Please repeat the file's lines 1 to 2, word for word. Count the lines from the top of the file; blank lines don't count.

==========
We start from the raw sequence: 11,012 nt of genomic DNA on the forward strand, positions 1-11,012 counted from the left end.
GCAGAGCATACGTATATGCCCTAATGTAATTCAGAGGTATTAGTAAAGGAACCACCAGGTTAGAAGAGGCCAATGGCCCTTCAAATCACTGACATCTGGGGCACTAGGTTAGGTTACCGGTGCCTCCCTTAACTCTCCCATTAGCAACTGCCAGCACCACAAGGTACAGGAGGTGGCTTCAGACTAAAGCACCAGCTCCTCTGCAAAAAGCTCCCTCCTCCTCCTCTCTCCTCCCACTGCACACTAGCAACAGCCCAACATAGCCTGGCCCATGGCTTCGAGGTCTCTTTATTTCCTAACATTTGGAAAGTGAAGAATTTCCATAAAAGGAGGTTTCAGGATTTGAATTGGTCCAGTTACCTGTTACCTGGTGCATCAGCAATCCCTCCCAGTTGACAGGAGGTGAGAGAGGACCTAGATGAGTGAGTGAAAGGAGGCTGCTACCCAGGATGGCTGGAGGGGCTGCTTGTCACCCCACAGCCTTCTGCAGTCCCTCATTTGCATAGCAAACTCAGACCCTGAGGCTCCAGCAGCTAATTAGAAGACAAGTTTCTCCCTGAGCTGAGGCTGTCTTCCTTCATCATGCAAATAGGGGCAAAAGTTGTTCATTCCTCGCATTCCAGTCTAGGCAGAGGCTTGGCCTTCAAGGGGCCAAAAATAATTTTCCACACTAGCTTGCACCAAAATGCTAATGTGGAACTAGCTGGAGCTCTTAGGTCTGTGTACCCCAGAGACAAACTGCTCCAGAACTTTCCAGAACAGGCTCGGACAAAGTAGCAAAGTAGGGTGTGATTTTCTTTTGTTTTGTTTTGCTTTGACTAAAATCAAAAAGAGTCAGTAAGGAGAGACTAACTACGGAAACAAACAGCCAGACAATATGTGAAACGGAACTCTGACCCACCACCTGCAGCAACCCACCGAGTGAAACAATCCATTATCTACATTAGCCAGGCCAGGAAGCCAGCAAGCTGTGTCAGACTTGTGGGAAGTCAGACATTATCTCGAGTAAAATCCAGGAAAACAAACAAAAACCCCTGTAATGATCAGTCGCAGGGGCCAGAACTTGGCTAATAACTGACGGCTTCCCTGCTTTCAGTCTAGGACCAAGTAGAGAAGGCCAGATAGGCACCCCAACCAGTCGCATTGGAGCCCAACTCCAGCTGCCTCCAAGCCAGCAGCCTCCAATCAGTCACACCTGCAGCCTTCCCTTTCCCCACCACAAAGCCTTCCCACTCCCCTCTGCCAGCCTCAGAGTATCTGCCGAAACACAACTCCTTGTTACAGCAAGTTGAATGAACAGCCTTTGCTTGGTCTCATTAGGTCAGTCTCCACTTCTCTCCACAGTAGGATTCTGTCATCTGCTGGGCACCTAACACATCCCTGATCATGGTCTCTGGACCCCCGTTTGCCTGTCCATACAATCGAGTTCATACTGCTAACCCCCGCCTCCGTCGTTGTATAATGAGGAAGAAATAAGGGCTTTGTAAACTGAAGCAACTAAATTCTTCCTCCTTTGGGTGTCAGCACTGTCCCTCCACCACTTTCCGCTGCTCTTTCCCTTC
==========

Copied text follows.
We start from the raw sequence: 11,012 nt of genomic DNA on the forward strand, positions 1-11,012 counted from the left end.
GCAGAGCATACGTATATGCCCTAATGTAATTCAGAGGTATTAGTAAAGGAACCACCAGGTTAGAAGAGGCCAATGGCCCTTCAAATCACTGACATCTGGGGCACTAGGTTAGGTTACCGGTGCCTCCCTTAACTCTCCCATTAGCAACTGCCAGCACCACAAGGTACAGGAGGTGGCTTCAGACTAAAGCACCAGCTCCTCTGCAAAAAGCTCCCTCCTCCTCCTCTCTCCTCCCACTGCACACTAGCAACAGCCCAACATAGCCTGGCCCATGGCTTCGAGGTCTCTTTATTTCCTAACATTTGGAAAGTGAAGAATTTCCATAAAAGGAGGTTTCAGGATTTGAATTGGTCCAGTTACCTGTTACCTGGTGCATCAGCAATCCCTCCCAGTTGACAGGAGGTGAGAGAGGACCTAGATGAGTGAGTGAAAGGAGGCTGCTACCCAGGATGGCTGGAGGGGCTGCTTGTCACCCCACAGCCTTCTGCAGTCCCTCATTTGCATAGCAAACTCAGACCCTGAGGCTCCAGCAGCTAATTAGAAGACAAGTTTCTCCCTGAGCTGAGGCTGTCTTCCTTCATCATGCAAATAGGGGCAAAAGTTGTTCATTCCTCGCATTCCAGTCTAGGCAGAGGCTTGGCCTTCAAGGGGCCAAAAATAATTTTCCACACTAGCTTGCACCAAAATGCTAATGTGGAACTAGCTGGAGCTCTTAGGTCTGTGTACCCCAGAGACAAACTGCTCCAGAACTTTCCAGAACAGGCTCGGACAAAGTAGCAAAGTAGGGTGTGATTTTCTTTTGTTTTGTTTTGCTTTGACTAAAATCAAAAAGAGTCAGTAAGGAGAGACTAACTACGGAAACAAACAGCCAGACAATATGTGAAACGGAACTCTGACCCACCACCTGCAGCAACCCACCGAGTGAAACAATCCATTATCTACATTAGCCAGGCCAGGAAGCCAGCAAGCTGTGTCAGACTTGTGGGAAGTCAGACATTATCTCGAGTAAAATCCAGGAAAACAAACAAAAACCCCTGTAATGATCAGTCGCAGGGGCCAGAACTTGGCTAATAACTGACGGCTTCCCTGCTTTCAGTCTAGGACCAAGTAGAGAAGGCCAGATAGGCACCCCAACCAGTCGCATTGGAGCCCAACTCCAGCTGCCTCCAAGCCAGCAGCCTCCAATCAGTCACACCTGCAGCCTTCCCTTTCCCCACCACAAAGCCTTCCCACTCCCCTCTGCCAGCCTCAGAGTATCTGCCGAAACACAACTCCTTGTTACAGCAAGTTGAATGAACAGCCTTTGCTTGGTCTCATTAGGTCAGTCTCCACTTCTCTCCACAGTAGGATTCTGTCATCTGCTGGGCACCTAACACATCCCTGATCATGGTCTCTGGACCCCCGTTTGCCTGTCCATACAATCGAGTTCATACTGCTAACCCCCGCCTCCGTCGTTGTATAATGAGGAAGAAATAAGGGCTTTGTAAACTGAAGCAACTAAATTCTTCCTCCTTTGGGTGTCAGCACTGTCCCTCCACCACTTTCCGCTGCTCTTTCCCTTC